I'm working on getting into the military. The waiting lists in this country are insane, but everything's going according to plan. If there's any reason that I leave the military, then I don't know what I'll do. I don't think I'm good for anything else. I don't think I'll ever make it past corporal even if I'm a good soldier. I'm not stupid, but I'm not bright.

For somebody who wants to be an engineer, it may sound strange to hear that numbers terrify me. I would love to think that one day numbers wont terrify me and when I'm thinking about myself working in this type of job, I'm not. But the sad reality is that I am. I just can't use them. I can use random little tricks and tips, but my maths skills are terrible. Maths skills are my biggest problem, but certainly not my only problem. As you can probably tell from what you've read so far that my literacy skills are quite poor. I can write, but you can see that my use of punctuation isn't very good and vocabulary is fairly limited.

My other major problem is that I have a very slow learning speed. My comprehension of what I attempt to learn is minimal and my memory for meticulous facts is terrible. I've probably read over 100 books over the past two years. If I was shown the cover or read a short passage then I may remember certain things from the book, but off the top of my head I can't remember anything. I read mostly non-fiction. The only fiction I read is spy fiction. Most of the books I read are about scinence and maths because I really want to imporve on them. Recently I've been reading about computer programming and algorithms which I haven't been able to take much knowledge from.

Oh, and for the record. I did an I.Q test in school and my score was 117.

Is there any way of improving your intelligence?
I've always gotten by, by being very diligent. I've never been the guy who sits and complains about something without trying everything first. I don't expect to become a genius, but I want to do something with my life. I would give the use of my legs to be able to become a bright brain.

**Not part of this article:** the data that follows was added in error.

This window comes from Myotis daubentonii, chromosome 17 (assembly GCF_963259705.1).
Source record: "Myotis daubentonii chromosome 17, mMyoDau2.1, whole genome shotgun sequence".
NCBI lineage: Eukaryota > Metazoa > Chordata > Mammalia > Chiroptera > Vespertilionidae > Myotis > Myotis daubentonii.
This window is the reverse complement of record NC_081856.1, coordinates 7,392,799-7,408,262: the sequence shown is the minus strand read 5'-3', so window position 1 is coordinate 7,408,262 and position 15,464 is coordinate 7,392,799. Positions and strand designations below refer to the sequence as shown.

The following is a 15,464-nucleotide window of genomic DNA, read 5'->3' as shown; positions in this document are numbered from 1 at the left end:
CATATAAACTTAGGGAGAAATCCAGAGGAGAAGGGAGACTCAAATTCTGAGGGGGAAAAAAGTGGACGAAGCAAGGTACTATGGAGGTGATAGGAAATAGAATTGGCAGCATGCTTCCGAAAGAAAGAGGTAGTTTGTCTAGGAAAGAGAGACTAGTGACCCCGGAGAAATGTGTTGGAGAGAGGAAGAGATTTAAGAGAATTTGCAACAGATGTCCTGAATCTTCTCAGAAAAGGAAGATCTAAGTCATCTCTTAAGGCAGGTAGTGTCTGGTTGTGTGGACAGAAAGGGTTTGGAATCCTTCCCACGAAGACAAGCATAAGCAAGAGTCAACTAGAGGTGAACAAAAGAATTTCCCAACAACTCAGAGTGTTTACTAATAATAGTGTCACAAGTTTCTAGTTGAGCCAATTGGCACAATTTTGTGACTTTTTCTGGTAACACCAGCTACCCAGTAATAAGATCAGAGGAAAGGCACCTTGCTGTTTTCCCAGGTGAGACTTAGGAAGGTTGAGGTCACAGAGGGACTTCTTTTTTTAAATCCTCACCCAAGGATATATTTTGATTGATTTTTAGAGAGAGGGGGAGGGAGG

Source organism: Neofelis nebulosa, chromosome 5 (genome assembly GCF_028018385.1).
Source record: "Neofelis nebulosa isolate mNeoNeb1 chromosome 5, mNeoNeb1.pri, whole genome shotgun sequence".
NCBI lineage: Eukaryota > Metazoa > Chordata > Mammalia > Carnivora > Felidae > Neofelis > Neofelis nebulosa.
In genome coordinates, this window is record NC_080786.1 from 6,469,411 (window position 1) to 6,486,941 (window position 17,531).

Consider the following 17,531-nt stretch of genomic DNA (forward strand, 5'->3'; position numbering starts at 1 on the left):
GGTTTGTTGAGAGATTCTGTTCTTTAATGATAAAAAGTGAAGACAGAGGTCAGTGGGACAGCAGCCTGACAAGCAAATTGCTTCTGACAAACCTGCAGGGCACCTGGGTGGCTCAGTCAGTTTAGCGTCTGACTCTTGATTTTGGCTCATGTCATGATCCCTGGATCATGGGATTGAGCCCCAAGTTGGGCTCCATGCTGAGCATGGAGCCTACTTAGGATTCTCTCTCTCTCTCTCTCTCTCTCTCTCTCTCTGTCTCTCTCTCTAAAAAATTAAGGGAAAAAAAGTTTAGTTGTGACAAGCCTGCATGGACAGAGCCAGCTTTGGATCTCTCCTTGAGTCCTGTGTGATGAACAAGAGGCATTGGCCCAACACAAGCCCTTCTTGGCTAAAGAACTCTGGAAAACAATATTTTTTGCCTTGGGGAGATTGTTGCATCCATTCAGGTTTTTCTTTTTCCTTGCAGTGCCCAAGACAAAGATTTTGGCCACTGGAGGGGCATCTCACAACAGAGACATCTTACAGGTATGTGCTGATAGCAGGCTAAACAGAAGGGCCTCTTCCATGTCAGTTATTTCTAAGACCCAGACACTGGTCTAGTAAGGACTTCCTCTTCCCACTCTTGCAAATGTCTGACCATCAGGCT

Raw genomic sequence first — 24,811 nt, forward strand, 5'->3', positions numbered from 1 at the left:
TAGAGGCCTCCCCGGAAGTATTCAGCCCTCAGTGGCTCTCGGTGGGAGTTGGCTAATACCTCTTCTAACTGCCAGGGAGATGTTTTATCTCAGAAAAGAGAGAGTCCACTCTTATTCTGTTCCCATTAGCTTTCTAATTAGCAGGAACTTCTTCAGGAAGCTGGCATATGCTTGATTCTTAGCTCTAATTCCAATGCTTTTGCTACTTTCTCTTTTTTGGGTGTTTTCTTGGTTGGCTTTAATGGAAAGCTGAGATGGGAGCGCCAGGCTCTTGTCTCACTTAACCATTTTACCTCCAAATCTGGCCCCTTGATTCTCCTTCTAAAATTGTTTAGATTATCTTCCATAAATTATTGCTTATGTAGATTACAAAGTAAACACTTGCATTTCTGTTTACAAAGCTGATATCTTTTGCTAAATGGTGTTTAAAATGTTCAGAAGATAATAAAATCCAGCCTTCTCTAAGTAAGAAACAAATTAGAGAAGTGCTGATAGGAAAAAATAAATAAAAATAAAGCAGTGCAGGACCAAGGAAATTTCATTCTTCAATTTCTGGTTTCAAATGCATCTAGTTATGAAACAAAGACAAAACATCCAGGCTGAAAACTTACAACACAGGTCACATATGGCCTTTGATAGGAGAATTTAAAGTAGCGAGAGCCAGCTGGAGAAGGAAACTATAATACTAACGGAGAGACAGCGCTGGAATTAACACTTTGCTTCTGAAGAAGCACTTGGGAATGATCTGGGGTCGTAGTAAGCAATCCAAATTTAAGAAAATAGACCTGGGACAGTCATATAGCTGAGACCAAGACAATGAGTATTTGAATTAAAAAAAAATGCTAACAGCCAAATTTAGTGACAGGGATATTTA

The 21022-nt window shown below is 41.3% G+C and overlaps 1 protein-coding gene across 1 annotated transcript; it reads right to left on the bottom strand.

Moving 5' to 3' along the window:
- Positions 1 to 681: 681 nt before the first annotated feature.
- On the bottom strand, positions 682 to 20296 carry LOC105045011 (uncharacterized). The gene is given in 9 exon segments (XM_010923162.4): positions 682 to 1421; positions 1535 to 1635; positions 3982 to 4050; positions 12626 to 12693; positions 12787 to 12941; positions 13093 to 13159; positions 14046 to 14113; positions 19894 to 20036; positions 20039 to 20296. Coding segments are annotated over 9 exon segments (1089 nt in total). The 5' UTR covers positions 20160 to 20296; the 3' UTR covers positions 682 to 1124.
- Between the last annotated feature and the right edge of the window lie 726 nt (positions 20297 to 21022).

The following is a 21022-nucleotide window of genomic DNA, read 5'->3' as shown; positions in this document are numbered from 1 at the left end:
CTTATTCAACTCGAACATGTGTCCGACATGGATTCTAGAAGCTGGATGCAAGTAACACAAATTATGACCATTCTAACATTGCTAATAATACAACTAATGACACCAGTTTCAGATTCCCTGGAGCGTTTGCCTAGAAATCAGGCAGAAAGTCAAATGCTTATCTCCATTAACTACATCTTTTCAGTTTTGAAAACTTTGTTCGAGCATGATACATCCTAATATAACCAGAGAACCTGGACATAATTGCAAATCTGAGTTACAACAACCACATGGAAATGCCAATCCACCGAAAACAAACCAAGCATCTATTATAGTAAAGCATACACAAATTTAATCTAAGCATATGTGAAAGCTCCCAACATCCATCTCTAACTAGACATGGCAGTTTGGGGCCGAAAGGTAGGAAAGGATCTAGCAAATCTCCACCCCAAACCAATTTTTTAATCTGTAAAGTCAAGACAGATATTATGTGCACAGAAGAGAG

I've tried donating myself to scientific research as well. There must be some group of researchers out there who are looking at ways of improving intelligence and need a guinnie pig. Wether its medical or some kind of exercise.

Part of me thinks this is genetic. My mum and dad aren't very bright. They're really quite dim. Even compared to me. I'm beginning to think that maybe I'll never be able to work hard and improve my brain power. I'm beginning to think that I was born to just belike my parents. This terrifys me.

This isn't about money either before anybody brings money up. This isn't so I can go to some ****** business school after my getting engineering degree and becoming a millionaire engineer. I've never wanted to be a millionaire. I've met the kind of people who's lives are about the persuit of material trash like sports cars and mansions. Any money I made over 25 grand a year would be going to charity because I don't need it. If you disagree, then fine, but as long as I can make enough to support my needs, the stimulating career is what I'm in it for.
read, read a lot, is that easy, unless you have A.D.D
 

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Reposed in awesomeness...
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This may get deleted on the grounds of it being offensive, but here goes.

In scotland we have a saying; "You can only piss with the cock you've got."

I do not want to get into a discussion with you about your intelligence but whattever the case the fact is that you will just have to work with what you have.